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Tag: Poland

Never dead, not even past. Poland’s struggle with history

The libel trial against two prominent Polish Holocaust researchers could mean that litigation will replace debate concerning difficult parts of Poland’s history, writes Laurence Weinbaum in this op-ed for NEE.

February 19, 2021 - Laurence Weinbaum

An unambiguous legacy. Women and Solidarity

During the 1980s, I witnessed the momentous events in Poland from afar and worked with human rights groups to lend support to pro-democracy activists. By 1988, I prepared for my first research visit to Poland to examine Solidarity’s gender dynamics. What stood out was that Solidarity was a democratic movement that did not advocate gender equality.

In mid-November of 2020 I participated in a roundtable at the annual conference of the Association of Slavic, East European and Eurasian Studies (ASEEES) on the theme, “Polish Solidarity: A Glorious Revolution and its Unexpectedly Tortuous Aftermath.” Joining me virtually were Timothy Garton Ash, Ireneusz Krzeminski, Jan Kubik, and David Ost. We were to reflect on the trajectory of this once enormous social movement in the post-communist reality. I, in particular, was invited to reflect on my work initiated by Solidarity’s Secret: The Women Who Defeated Communism in Poland, which I had published in 2005 and again in 2014. By the time of the academic roundtable, the world was riveted on the third, exhilarating week of wildly audacious, feminist-initiated, grassroots nationwide demonstrations across Poland in support of reproductive rights, democratic rule of law and separation of state and church. The euphoria of revolution was palpable.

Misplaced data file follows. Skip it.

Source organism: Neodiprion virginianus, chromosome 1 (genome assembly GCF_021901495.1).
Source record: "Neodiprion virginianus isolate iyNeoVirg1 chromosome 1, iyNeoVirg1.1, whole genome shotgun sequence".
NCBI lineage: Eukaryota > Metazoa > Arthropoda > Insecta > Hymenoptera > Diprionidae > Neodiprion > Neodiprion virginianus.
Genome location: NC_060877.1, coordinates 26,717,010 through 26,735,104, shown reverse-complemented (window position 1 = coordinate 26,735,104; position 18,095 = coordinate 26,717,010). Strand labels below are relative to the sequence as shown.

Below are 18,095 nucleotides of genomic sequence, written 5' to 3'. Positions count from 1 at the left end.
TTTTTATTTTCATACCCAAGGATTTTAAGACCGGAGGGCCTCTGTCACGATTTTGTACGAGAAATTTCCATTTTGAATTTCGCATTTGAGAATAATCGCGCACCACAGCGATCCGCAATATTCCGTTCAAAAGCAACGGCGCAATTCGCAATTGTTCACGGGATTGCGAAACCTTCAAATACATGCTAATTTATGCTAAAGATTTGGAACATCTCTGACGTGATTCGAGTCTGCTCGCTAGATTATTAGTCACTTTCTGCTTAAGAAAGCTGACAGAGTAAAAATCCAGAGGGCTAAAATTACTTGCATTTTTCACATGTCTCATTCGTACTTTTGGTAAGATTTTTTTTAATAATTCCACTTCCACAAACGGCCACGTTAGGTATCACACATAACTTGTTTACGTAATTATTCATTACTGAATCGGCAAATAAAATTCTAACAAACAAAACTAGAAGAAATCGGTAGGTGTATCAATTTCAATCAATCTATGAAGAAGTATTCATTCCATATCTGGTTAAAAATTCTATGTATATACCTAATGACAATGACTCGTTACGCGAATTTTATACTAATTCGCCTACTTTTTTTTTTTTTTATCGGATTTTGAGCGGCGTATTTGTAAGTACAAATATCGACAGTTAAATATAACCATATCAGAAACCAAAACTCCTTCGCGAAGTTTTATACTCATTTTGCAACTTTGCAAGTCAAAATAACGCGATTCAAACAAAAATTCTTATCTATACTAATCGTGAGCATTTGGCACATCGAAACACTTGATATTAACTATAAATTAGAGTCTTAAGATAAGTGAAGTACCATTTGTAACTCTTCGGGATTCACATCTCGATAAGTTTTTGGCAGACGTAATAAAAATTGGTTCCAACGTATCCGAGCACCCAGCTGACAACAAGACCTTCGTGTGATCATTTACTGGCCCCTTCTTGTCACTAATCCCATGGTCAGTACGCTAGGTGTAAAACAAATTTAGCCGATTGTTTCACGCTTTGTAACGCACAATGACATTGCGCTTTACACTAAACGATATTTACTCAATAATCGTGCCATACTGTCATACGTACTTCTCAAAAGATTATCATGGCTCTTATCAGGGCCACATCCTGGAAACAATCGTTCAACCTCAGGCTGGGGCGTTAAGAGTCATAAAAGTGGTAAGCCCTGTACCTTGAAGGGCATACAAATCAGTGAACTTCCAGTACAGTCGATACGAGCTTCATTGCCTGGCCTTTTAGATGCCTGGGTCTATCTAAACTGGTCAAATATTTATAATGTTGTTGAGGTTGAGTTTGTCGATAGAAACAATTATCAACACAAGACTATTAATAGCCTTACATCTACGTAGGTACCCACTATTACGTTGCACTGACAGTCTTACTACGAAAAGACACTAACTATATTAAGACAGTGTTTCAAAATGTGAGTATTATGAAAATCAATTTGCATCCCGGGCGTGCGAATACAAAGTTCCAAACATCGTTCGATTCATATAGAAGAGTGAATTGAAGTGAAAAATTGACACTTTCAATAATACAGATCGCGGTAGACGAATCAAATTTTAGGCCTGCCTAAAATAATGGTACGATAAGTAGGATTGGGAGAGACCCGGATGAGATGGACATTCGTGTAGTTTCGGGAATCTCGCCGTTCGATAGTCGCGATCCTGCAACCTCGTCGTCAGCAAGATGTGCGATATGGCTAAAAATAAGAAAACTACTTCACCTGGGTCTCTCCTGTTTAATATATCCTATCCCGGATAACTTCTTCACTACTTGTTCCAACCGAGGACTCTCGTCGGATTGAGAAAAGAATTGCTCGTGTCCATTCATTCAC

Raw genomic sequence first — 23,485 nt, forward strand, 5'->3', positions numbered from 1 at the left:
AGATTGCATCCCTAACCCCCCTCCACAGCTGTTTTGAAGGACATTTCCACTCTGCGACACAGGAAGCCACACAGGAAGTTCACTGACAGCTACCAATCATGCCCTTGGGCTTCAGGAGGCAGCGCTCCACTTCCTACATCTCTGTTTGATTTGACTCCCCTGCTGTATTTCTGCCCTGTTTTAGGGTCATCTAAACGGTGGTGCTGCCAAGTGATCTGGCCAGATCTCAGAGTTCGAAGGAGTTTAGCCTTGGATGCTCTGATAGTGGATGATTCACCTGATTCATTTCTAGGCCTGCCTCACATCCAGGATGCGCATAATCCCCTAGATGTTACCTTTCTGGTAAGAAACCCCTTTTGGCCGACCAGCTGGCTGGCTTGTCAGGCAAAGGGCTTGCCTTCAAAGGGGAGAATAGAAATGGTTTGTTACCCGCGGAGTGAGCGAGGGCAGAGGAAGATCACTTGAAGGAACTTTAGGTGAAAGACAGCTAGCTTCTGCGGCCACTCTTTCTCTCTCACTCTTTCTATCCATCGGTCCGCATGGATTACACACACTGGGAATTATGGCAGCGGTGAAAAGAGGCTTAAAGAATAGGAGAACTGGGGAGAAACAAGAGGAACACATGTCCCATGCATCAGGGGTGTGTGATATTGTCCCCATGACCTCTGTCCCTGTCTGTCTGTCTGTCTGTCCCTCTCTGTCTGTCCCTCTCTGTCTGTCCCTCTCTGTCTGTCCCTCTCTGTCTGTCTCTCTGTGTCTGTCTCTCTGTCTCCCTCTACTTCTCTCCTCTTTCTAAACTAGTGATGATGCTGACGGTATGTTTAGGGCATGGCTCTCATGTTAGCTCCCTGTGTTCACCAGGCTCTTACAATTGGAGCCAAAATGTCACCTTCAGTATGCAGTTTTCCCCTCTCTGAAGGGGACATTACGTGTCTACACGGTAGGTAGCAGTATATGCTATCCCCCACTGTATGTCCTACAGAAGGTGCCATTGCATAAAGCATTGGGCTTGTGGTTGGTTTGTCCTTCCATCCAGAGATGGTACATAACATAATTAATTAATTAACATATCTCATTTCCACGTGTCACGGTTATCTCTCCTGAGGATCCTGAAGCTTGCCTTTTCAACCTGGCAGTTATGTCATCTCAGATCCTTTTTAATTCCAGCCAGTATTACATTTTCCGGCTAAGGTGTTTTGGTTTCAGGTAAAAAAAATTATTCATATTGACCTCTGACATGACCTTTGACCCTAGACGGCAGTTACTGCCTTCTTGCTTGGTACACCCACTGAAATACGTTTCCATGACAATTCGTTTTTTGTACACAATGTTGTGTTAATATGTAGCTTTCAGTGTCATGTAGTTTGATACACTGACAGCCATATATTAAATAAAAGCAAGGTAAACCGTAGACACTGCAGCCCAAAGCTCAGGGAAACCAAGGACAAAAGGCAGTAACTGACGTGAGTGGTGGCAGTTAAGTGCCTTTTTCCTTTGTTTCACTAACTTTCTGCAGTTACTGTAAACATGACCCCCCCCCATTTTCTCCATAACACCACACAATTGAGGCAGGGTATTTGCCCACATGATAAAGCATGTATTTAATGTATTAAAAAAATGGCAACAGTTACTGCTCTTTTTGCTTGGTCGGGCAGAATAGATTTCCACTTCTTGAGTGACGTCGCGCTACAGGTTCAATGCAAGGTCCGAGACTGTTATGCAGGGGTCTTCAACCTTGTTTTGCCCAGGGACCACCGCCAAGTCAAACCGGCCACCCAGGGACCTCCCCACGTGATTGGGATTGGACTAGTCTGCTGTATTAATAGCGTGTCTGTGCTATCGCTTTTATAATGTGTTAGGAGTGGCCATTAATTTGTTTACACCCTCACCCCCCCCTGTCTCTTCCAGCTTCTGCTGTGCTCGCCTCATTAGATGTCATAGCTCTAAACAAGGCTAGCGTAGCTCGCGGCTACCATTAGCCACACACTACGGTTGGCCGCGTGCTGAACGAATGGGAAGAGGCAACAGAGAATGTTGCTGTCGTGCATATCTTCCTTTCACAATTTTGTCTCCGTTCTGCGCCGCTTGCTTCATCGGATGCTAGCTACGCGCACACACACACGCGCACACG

February 3, 2021 - Shana Penn

The sword of Damocles and the mirror

A review of Protest, a play directed by Aldona Figura. Written by Václav Havel, staged by Teatr Dramaryczny in Warsaw, premiered February 2020.

February 3, 2021 - Anna Fedas

Lack of regulation and COVID-19 leaves Ukrainian surrogate mothers and babies in limbo

The closed borders and restrictions on movement introduced in 2020 due to the spread of the COVID-19 pandemic added uncertainty to the already unregulated sphere of surrogate mothering in Ukraine, leading to questionable decisions on continuing to provide services.

December 24, 2020 - Kate Baklitskaya Magdalena Chodownik

A timeline, interrupted

The politics of today’s populist leaders is nearly always the eternal return to the past. 1989, however, represents a normative stop they would prefer to skip.

The past does not exist. It is what one makes of it. From a purely axiological point of view, every one of us is constructed of different pasts and we have different memories at our disposal. The non-existence of the past as a tangible point of reference is a subject of individual or collective creation and interpretation; it is the founding assumption of any sociological research devoted to mnemonic subjects.

November 17, 2020 - Mateusz Mazzini

The fleeting memory of December 1970

In December 1970 violent riots broke out in the Polish cities of Szczecin and Gdynia, while in Gdańsk strikers surrounded the seat of the Polish United Workers’ Party. Clashes with militia erupted and the central committee of the communist party decided to brutally quell the rebellion. These events became an important founding myth for the struggle against the communist authorities. Fifty years later, how are these events remembered?

In December 1970, 14 years had passed since Wiesław Gomułka became the first secretary of the communist party in the People’s Republic of Poland. At that time, both the thaw of 1956, which allowed Gomułka to return to power, and hope for reforms that he promised (the so-called Polish way to socialism) were already a fading memory. It was not the right moment for a nostalgic journey to the past. And with Christmas just around the corner, everyone was busy stockpiling goods that were hard to come by.

November 16, 2020 - Piotr Leszczyński

The rainbow colours flying together with the white-red-white flags. The Belarusian LGBT community at protests

The protests in Belarus have brought together people from different parts of the wider society. Despite the often hostile attitudes of other protestors towards them, the LGBT community in Belarus continues to actively participate in the protests.